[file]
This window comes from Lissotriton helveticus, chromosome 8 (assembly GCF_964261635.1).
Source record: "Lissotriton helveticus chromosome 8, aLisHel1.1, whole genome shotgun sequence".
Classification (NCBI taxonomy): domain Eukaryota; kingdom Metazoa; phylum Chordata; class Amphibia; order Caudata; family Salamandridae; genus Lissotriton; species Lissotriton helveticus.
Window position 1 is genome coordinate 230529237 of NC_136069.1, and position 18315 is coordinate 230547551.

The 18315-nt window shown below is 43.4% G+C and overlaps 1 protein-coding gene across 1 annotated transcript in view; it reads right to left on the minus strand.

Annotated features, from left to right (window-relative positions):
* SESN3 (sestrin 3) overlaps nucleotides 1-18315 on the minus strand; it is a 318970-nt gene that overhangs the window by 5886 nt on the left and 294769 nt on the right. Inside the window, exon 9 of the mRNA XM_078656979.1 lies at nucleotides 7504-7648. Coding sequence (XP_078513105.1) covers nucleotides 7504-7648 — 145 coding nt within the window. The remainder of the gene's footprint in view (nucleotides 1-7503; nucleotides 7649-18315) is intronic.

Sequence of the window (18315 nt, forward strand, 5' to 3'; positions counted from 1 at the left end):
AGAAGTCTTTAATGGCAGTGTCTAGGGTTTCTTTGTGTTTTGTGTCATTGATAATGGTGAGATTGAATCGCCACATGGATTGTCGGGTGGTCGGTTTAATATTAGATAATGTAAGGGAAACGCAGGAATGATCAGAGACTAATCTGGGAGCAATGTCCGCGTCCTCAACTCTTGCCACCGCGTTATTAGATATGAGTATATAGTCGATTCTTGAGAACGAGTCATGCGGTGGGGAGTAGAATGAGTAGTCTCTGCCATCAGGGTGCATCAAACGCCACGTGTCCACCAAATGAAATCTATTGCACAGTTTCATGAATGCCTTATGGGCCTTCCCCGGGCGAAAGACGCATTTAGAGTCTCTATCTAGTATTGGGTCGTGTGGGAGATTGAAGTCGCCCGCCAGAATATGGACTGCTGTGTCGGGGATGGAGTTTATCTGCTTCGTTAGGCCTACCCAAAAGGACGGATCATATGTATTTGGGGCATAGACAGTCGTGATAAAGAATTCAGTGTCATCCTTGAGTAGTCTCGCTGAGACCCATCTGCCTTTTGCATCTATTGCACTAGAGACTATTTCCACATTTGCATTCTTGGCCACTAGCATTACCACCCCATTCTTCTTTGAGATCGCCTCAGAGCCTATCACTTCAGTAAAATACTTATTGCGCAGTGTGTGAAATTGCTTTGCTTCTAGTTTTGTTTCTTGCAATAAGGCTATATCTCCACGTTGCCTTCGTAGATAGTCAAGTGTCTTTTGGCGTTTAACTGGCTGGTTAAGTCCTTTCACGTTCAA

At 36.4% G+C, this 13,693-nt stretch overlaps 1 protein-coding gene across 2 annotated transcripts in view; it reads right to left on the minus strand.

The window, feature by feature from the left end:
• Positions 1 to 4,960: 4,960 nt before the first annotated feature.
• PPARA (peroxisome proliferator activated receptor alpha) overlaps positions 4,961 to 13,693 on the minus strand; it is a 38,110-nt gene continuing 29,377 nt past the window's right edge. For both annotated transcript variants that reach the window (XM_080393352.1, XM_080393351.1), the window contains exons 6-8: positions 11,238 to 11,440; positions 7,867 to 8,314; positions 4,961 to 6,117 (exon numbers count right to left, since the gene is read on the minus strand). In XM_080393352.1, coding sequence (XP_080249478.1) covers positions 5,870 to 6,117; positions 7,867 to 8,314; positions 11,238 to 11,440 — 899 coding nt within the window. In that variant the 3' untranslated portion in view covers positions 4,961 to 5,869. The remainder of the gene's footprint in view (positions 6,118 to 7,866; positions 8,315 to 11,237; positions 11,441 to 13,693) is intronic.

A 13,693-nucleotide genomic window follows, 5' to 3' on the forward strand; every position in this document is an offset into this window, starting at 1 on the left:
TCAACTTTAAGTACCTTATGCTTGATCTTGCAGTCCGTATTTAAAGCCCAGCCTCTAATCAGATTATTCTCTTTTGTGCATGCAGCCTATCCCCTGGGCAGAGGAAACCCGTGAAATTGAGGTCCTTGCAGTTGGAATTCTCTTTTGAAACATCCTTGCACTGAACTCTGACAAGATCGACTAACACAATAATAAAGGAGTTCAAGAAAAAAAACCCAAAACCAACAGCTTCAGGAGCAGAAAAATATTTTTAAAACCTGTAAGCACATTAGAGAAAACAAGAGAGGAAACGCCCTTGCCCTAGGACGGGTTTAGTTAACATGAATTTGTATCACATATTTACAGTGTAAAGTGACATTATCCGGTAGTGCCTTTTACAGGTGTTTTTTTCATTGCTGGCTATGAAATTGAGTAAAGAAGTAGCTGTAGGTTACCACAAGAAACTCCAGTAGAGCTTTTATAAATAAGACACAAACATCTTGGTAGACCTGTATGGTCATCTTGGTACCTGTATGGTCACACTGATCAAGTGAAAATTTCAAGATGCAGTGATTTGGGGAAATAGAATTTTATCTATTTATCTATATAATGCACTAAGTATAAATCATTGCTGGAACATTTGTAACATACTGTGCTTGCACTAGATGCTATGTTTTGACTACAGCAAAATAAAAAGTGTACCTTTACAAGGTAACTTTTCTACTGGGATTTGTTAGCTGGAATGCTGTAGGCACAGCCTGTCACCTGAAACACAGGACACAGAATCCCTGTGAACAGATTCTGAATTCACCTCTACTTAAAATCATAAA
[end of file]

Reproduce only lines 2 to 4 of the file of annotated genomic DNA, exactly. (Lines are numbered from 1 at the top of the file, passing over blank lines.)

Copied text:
Source record: "Lissotriton helveticus chromosome 8, aLisHel1.1, whole genome shotgun sequence".
Classification (NCBI taxonomy): domain Eukaryota; kingdom Metazoa; phylum Chordata; class Amphibia; order Caudata; family Salamandridae; genus Lissotriton; species Lissotriton helveticus.
Window position 1 is genome coordinate 230529237 of NC_136069.1, and position 18315 is coordinate 230547551.